Wood feels shaky return 'as hard as anybody'
Beaten by the Giants on Saturday, Alex Wood beat himself up a little after his return to the Dodgers’ starting rotation turned in their first loss of the year, 5-4, to the Giants at Dodger Stadium.
After offseason departures of starters Hyun Jin Ryu, Kenta Maeda and Rich Hill, Wood was signed for depth despite winning only once for Cincinnati last year while battling a back injury. His immediate importance to the Dodgers’ rotation is heightened by David Price electing not to pitch this year and Clayton Kershaw beginning the season on the injured list.
“The weight that’s constantly on your shoulders to go out there and be the best and do your part to help the team win is super important,” said Wood, who lasted only three innings. “For anybody that knows me, I wear days like this as hard as anybody. I’ll deal with my feelings when I leave the park and be back tomorrow to get ready for the next one.”
Wood seemed reluctant to throw fastballs, but lacked command with his changeup and sliders. He fell behind hitters, allowing the leadoff batter to reach base each inning -- one of them a home run by Wilmer Flores -- and walked three with four strikeouts.
“They have a solid lineup against left-handed pitchers, so it was a little more difficult preparing for them,” said Wood. “I kind of got away from my general plan of how aggressive I am. We threw too much soft stuff early. They had some good at-bats, drawing walks. Overall, just getting away from what I do best in terms of pounding the zone and attacking early. I felt better in the third inning, got back to doing what I like to do.”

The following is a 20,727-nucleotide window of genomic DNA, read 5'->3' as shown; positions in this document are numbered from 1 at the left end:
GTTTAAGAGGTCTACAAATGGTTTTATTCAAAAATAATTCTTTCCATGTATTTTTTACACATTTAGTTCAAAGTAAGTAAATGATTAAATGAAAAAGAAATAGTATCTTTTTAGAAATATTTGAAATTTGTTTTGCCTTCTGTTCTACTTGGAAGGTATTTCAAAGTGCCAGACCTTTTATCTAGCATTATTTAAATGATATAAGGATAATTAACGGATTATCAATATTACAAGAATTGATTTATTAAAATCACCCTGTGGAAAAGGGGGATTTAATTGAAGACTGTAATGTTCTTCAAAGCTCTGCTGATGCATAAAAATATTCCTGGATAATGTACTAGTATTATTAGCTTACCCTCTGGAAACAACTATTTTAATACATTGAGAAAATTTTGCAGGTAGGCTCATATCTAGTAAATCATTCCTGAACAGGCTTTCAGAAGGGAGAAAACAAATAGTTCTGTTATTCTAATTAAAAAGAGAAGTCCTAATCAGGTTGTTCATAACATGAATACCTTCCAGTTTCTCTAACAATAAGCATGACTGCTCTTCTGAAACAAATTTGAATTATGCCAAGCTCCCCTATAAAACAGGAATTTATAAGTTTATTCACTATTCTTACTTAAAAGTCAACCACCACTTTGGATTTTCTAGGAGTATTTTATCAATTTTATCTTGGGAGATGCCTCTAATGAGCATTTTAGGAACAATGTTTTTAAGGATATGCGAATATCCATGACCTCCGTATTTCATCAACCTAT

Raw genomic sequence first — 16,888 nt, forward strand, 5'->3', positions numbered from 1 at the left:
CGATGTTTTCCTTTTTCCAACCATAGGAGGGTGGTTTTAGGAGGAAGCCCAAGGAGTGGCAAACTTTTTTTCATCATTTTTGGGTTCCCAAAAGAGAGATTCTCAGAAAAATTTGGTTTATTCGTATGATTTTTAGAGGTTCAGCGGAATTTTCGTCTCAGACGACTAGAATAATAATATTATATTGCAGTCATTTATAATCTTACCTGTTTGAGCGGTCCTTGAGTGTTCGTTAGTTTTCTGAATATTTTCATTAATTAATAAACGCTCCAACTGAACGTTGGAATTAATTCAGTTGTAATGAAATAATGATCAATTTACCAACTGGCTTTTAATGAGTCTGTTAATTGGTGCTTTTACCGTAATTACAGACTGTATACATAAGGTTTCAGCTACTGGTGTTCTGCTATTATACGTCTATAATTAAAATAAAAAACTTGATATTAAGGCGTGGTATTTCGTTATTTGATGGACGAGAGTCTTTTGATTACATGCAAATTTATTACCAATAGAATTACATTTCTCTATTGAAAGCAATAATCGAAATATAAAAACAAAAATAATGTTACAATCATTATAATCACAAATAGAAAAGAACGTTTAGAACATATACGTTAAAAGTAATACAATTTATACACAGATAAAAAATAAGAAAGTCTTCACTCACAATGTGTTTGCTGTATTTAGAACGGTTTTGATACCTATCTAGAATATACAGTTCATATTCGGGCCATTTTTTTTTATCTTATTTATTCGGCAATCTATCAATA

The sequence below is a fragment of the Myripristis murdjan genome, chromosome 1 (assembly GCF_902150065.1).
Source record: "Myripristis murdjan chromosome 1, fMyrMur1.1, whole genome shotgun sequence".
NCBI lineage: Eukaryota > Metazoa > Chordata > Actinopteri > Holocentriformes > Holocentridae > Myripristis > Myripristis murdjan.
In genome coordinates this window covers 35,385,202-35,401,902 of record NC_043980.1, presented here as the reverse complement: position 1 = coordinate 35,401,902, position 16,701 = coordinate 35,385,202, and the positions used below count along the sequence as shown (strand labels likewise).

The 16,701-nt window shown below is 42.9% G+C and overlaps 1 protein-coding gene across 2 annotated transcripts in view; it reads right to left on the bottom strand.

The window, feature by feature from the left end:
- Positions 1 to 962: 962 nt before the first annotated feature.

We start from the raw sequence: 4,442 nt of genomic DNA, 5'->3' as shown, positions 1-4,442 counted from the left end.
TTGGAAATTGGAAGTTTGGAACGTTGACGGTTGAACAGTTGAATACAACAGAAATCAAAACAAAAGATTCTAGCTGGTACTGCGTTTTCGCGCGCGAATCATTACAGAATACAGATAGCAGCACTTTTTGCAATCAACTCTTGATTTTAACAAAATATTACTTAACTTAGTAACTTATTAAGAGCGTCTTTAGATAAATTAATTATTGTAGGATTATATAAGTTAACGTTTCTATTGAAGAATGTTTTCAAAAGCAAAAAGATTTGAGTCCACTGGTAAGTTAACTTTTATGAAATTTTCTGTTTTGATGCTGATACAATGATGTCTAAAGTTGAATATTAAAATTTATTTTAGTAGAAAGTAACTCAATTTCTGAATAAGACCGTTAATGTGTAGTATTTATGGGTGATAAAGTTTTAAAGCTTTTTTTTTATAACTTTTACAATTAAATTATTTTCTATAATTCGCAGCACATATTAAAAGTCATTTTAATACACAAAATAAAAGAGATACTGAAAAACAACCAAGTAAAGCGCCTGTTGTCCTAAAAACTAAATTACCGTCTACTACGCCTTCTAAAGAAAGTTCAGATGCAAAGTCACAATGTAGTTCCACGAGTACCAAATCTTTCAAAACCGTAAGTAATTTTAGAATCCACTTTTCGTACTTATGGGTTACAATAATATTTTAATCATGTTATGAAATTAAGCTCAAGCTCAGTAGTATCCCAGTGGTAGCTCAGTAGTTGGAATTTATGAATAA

By then, he was up to 69 pitches, including a tiring 31 in the second inning, and manager Dave Roberts went to the bullpen. Dennis Santana allowed a pair of fourth-inning runs as the Giants extended their lead to 5-1, before relievers Joe Kelly, Blake Treinen, Jake McGee and Dylan Floro combined for six strikeouts over the final four scoreless innings.
Despite Wood’s shaky outing and the unexpected defections from the rotation, Roberts remained confident that the Dodgers have sufficient starting pitching.
“With Dustin [May] stepping up and Ross [Stripling] throwing well, we’re expecting to get Clayton back sometime soon,” Roberts said. “Every start Julio [Urías] makes and Dustin makes, they continue to get better. Woody is a veteran, he’ll be fine. So, I think our starting pitching depth, I’m really comfortable with it.”
The Dodgers’ offense trimmed the margin with a pair of unearned runs in the eighth and a Will Smith homer in the ninth, which only underscored how four baserunning mistakes turned this game into a loss instead of a third consecutive win. Guilty were Justin Turner, Chris Taylor, Joc Pederson and Austin Barnes.
“A little too much aggressiveness, and a couple of them are just mental mistakes,” Roberts said. “Win or lose, it’s how you play the game, and I think how we got there today, I’m not pleased with. You leave four outs on the field, we pride ourselves on intelligence and running the bases and knowing the scoreboard. When you get doubled off four times and give away outs, that’s just not helpful.”